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Windsor Castle Public House

A Grade II Listed Building in Campden, Kensington and Chelsea

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Coordinates

Latitude: 51.5063 / 51°30'22"N

Longitude: -0.1986 / 0°11'54"W

OS Eastings: 525119

OS Northings: 180130

OS Grid: TQ251801

Mapcode National: GBR C8.W1G

Mapcode Global: VHGQY.HDWN

Plus Code: 9C3XGR42+GH

Entry Name: Windsor Castle Public House

Listing Date: 4 March 2010

Grade: II

Source: Historic England

Source ID: 1393696

English Heritage Legacy ID: 507504

Location: Kensington and Chelsea, London, W8

County: Kensington and Chelsea

Electoral Ward/Division: Campden

Built-Up Area: Kensington and Chelsea

Traditional County: Middlesex

Lieutenancy Area (Ceremonial County): Greater London

Church of England Parish: St George, Campden Hill

Church of England Diocese: London

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Description


249/0/10299 CAMPDEN HILL ROAD
04-MAR-10 114
Windsor Castle public house

II
Public house, c.1826, altered 1933.

MATERIALS: Stock brick with roughcast and stucco facing; Welsh slate roof .

PLAN: The building comprises two main blocks: the original front block to the west with a slightly later irregularly-shaped extension projecting from the north-east corner; a modern single-storey kitchen extension spans the rear of the site. The ground floor is divided by screens into several small drinking areas, with separate access from the street. The first floor has several small rooms accessed via a common landing.

EXTERIOR: The principal (west) elevation to Campden Hill Road is of painted roughcast with rusticated stucco quoins. It is of four bays: the ground-floor windows have fixed multi-pane glazing, while the smaller first-floor windows have plate-glass sliding sashes. The glazed central doorway, marked 'CAMPDEN BAR', forms a pilastered centrepiece with the two flanking windows. The return (north) elevation to Peel Street has two further glazed doors marked 'PRIVATE BAR' and 'SHERRY BAR'. A flat-roofed north-east block, also with stucco quoins, projects to the left, with a large multi-paned window at ground level. The rear (east) elevation is of painted brick, with projecting wings to left and right. Three six-over-six-pane sashes survive on the first floor, one on the original block and two on the north-east extension flanking a projecting stack.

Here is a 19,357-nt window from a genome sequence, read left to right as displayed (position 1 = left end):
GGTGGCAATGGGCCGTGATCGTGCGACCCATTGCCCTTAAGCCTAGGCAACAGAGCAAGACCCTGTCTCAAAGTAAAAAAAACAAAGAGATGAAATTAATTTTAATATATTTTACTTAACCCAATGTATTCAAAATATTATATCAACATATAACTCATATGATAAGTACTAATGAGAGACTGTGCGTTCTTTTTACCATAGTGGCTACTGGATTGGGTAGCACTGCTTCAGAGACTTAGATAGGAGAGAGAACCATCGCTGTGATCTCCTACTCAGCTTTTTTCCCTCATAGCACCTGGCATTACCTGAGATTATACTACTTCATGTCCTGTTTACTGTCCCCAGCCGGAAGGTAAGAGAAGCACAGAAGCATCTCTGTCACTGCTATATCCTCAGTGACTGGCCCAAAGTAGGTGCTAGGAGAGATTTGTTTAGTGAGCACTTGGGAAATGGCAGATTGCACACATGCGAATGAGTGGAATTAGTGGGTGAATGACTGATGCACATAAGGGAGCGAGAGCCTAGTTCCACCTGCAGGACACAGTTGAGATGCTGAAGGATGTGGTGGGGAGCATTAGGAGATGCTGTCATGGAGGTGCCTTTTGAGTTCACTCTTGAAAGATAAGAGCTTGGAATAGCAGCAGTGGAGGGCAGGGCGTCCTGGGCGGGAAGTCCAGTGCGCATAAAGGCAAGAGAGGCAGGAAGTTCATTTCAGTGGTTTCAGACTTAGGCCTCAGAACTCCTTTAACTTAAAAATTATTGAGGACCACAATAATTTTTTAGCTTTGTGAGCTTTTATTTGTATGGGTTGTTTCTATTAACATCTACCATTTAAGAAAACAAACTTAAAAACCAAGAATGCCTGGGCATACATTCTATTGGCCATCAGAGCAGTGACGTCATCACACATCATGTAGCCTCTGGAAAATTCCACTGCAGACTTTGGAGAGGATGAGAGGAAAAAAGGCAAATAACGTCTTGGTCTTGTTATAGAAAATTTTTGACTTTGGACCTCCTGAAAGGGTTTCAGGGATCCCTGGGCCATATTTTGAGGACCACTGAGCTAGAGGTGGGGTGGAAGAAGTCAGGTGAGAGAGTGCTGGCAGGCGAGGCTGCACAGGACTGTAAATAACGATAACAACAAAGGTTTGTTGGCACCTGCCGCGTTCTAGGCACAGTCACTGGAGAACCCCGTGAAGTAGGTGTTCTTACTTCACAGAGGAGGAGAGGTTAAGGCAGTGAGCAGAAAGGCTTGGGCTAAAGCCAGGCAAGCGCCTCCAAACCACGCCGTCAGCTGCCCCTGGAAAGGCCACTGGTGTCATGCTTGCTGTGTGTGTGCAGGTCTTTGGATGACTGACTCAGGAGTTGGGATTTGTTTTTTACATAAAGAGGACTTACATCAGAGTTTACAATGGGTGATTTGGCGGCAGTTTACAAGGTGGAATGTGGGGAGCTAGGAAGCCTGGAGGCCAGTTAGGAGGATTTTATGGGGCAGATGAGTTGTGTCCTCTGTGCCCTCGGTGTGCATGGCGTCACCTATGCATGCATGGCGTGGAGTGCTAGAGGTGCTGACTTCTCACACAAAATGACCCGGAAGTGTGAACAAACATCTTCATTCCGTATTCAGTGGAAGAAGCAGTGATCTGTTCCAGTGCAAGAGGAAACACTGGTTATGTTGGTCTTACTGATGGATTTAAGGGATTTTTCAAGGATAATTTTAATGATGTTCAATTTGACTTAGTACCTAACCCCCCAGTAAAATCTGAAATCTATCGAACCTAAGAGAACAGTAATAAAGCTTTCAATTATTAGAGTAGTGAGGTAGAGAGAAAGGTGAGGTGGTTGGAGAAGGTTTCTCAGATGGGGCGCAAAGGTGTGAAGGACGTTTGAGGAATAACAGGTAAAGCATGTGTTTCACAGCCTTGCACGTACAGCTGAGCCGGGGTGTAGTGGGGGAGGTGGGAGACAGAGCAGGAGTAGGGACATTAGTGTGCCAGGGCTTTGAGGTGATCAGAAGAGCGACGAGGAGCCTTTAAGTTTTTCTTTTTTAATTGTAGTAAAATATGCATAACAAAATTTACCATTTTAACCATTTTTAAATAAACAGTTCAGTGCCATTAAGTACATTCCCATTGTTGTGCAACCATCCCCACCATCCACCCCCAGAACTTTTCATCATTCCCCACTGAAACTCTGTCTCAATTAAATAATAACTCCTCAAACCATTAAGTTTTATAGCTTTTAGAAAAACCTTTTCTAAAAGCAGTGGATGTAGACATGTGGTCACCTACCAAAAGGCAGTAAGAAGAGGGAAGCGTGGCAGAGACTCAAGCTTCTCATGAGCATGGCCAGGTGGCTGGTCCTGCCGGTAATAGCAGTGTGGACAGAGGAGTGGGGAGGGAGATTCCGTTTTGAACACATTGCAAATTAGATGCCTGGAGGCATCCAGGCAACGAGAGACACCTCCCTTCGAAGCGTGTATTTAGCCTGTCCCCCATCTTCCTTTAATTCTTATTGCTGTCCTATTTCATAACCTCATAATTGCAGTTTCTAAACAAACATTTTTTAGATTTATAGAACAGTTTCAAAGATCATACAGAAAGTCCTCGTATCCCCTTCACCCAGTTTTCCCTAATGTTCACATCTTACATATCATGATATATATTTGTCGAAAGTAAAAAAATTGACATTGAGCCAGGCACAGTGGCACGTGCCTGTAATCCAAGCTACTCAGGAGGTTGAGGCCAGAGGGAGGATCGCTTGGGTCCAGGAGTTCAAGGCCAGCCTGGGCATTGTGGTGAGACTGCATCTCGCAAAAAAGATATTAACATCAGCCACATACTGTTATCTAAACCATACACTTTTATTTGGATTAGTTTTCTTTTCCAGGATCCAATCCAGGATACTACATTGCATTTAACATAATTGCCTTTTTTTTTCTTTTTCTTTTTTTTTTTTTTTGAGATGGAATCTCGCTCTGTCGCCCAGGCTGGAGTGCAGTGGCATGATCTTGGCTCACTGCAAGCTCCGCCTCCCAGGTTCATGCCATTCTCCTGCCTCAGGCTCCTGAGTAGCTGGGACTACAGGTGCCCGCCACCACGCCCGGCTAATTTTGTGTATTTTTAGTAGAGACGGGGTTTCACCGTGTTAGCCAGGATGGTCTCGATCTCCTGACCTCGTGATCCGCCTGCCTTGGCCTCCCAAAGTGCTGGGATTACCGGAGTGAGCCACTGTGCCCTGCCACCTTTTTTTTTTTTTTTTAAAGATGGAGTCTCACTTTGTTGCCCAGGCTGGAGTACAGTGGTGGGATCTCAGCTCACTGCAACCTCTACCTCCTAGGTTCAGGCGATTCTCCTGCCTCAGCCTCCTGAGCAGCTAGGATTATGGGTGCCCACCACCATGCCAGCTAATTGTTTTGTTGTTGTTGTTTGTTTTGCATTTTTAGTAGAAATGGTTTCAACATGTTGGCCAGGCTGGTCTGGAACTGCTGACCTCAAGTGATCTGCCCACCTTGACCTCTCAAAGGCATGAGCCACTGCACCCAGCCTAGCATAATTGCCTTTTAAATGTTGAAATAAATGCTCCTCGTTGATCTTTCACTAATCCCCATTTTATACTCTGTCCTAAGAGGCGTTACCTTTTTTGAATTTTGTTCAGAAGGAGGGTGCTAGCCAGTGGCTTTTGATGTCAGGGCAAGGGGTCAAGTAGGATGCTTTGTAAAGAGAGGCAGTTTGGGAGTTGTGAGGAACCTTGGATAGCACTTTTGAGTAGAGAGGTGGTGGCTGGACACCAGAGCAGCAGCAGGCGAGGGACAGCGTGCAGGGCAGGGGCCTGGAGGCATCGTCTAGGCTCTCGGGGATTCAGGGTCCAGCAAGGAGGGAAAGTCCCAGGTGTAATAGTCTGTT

INTERIOR: The ground floor interior, remodelled in 1933, comprises four distinct drinking areas, divided by panelled oak screens and served by a C-shaped bar with a matchboard front and carved mahogany shelving behind. The Campden bar (front centre) and Private bar (front left) have pine matchboard dados and pew-like fixed benches with tall shaped ends. The Ordinary Bar (right) has a matchboard dado, plain glazed screens and a brick fireplace in the end wall. The Sherry bar (rear left) has oak panelling to frieze height, with moulded verticals and chamfered rails enclosing sunk square panels. The bar front has similar panelling. A ceiling beam spans the space, with corbels carved to resemble bunches of grapes. An arched brick fireplace in the rear wall has a painting of Windsor Castle set into the panelling above. The upper panels in this area have applied cartouches with relief carving. To the left is a deep window bay with panelling and fixed benches.

A stair behind the bar area leads up to the first floor, which appears to retain its 1820s form, comprising several small bedrooms opening onto a common landing via four-panelled doors set in moulded surrounds.

HISTORY: Campden Hill Road, which connects modern-day Kensington High Street and Notting Hill Gate, was originally a lane running between the estates of Holland House and Campden House, two large mansions built for wealthy courtiers in the early C17. By the beginning of the C19, the area was gradually being engulfed in London's western suburbs, and the Campden House estate was parcelled up for development; Campden Street and Peel Street were laid out from 1823 onwards by John Punter and William Ward. In 1826 Ward granted a 99-year lease on the plot on the corner of Peel Street and Campden Hill Road to the brewers Douglas and Henry Thompson of Chiswick, who developed the site as the Windsor Castle pub. Various changes were later made to the building, including two phases of refenestration and the remodelling of the ground floor interior around 1933. In the late C20 a flat-roofed kitchen extension was built to the rear.

SOURCES: Brandwood, G and Jephcote, J. London Heritage Pubs: an Inside Story (2008).
Denny, Barbara. Notting Hill and Holland Park Past (1993).
'Bedford Gardens to Uxbridge Street: The Racks', Survey of London: volume 37: Northern Kensington (1973), pp. 77-86.

REASONS FOR DESIGNATION: The Windsor Castle pub is listed for the following principal reasons:
* Early fabric: a late-Georgian building, still in its original use, that retains a substantial proportion of its original fabric.
* Interior: the 1933 remodelling created an interior of considerable charm, exemplifying the 'Old English' phase of inter-war pub design.

Reasons for Listing

The Windsor Castle pub, built around 1826 and remodelled in 1933, is recommended for designation for the following principal reasons:
* Early fabric: a late-Georgian building, still in its original use, that retains a substantial proportion original fabric.
* Interior: the 1933 remodelling created an interior of considerable charm, exemplifying the 'Old English' phase of inter-war pub design.

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